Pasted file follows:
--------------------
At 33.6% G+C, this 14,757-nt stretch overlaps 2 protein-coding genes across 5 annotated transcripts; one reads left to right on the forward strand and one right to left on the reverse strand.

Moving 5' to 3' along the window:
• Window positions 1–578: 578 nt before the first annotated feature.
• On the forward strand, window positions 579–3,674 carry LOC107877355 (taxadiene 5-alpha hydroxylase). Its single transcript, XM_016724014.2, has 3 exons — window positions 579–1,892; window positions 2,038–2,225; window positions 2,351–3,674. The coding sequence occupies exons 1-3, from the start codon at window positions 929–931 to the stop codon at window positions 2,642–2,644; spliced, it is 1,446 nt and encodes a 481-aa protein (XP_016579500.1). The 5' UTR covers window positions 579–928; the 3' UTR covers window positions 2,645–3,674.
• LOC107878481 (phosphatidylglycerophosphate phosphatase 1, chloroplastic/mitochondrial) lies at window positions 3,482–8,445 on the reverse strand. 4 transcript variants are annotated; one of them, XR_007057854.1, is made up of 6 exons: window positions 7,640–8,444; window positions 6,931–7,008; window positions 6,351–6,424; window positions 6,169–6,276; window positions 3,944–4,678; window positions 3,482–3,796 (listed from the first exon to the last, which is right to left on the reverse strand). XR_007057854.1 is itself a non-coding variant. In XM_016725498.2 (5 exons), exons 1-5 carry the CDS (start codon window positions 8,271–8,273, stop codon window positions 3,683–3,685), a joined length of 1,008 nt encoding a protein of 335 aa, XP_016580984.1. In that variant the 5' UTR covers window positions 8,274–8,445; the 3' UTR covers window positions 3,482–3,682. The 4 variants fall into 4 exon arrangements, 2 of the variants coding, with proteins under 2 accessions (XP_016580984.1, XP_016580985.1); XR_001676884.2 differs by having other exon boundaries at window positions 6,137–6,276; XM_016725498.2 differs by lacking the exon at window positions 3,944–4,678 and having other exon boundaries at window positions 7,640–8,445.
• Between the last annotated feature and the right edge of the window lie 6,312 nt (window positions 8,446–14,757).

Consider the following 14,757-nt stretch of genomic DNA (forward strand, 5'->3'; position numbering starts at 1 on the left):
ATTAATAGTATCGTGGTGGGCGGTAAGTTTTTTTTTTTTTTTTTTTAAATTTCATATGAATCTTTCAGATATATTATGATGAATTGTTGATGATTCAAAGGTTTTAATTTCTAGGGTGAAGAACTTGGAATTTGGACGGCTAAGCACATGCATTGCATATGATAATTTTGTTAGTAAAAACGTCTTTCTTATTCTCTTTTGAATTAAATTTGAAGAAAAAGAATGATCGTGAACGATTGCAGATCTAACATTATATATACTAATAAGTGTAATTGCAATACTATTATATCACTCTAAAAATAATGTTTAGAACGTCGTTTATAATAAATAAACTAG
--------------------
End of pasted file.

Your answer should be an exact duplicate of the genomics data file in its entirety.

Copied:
At 33.6% G+C, this 14,757-nt stretch overlaps 2 protein-coding genes across 5 annotated transcripts; one reads left to right on the forward strand and one right to left on the reverse strand.

Moving 5' to 3' along the window:
• Window positions 1–578: 578 nt before the first annotated feature.
• On the forward strand, window positions 579–3,674 carry LOC107877355 (taxadiene 5-alpha hydroxylase). Its single transcript, XM_016724014.2, has 3 exons — window positions 579–1,892; window positions 2,038–2,225; window positions 2,351–3,674. The coding sequence occupies exons 1-3, from the start codon at window positions 929–931 to the stop codon at window positions 2,642–2,644; spliced, it is 1,446 nt and encodes a 481-aa protein (XP_016579500.1). The 5' UTR covers window positions 579–928; the 3' UTR covers window positions 2,645–3,674.
• LOC107878481 (phosphatidylglycerophosphate phosphatase 1, chloroplastic/mitochondrial) lies at window positions 3,482–8,445 on the reverse strand. 4 transcript variants are annotated; one of them, XR_007057854.1, is made up of 6 exons: window positions 7,640–8,444; window positions 6,931–7,008; window positions 6,351–6,424; window positions 6,169–6,276; window positions 3,944–4,678; window positions 3,482–3,796 (listed from the first exon to the last, which is right to left on the reverse strand). XR_007057854.1 is itself a non-coding variant. In XM_016725498.2 (5 exons), exons 1-5 carry the CDS (start codon window positions 8,271–8,273, stop codon window positions 3,683–3,685), a joined length of 1,008 nt encoding a protein of 335 aa, XP_016580984.1. In that variant the 5' UTR covers window positions 8,274–8,445; the 3' UTR covers window positions 3,482–3,682. The 4 variants fall into 4 exon arrangements, 2 of the variants coding, with proteins under 2 accessions (XP_016580984.1, XP_016580985.1); XR_001676884.2 differs by having other exon boundaries at window positions 6,137–6,276; XM_016725498.2 differs by lacking the exon at window positions 3,944–4,678 and having other exon boundaries at window positions 7,640–8,445.
• Between the last annotated feature and the right edge of the window lie 6,312 nt (window positions 8,446–14,757).

Consider the following 14,757-nt stretch of genomic DNA (forward strand, 5'->3'; position numbering starts at 1 on the left):
ATTAATAGTATCGTGGTGGGCGGTAAGTTTTTTTTTTTTTTTTTTTAAATTTCATATGAATCTTTCAGATATATTATGATGAATTGTTGATGATTCAAAGGTTTTAATTTCTAGGGTGAAGAACTTGGAATTTGGACGGCTAAGCACATGCATTGCATATGATAATTTTGTTAGTAAAAACGTCTTTCTTATTCTCTTTTGAATTAAATTTGAAGAAAAAGAATGATCGTGAACGATTGCAGATCTAACATTATATATACTAATAAGTGTAATTGCAATACTATTATATCACTCTAAAAATAATGTTTAGAACGTCGTTTATAATAAATAAACTAG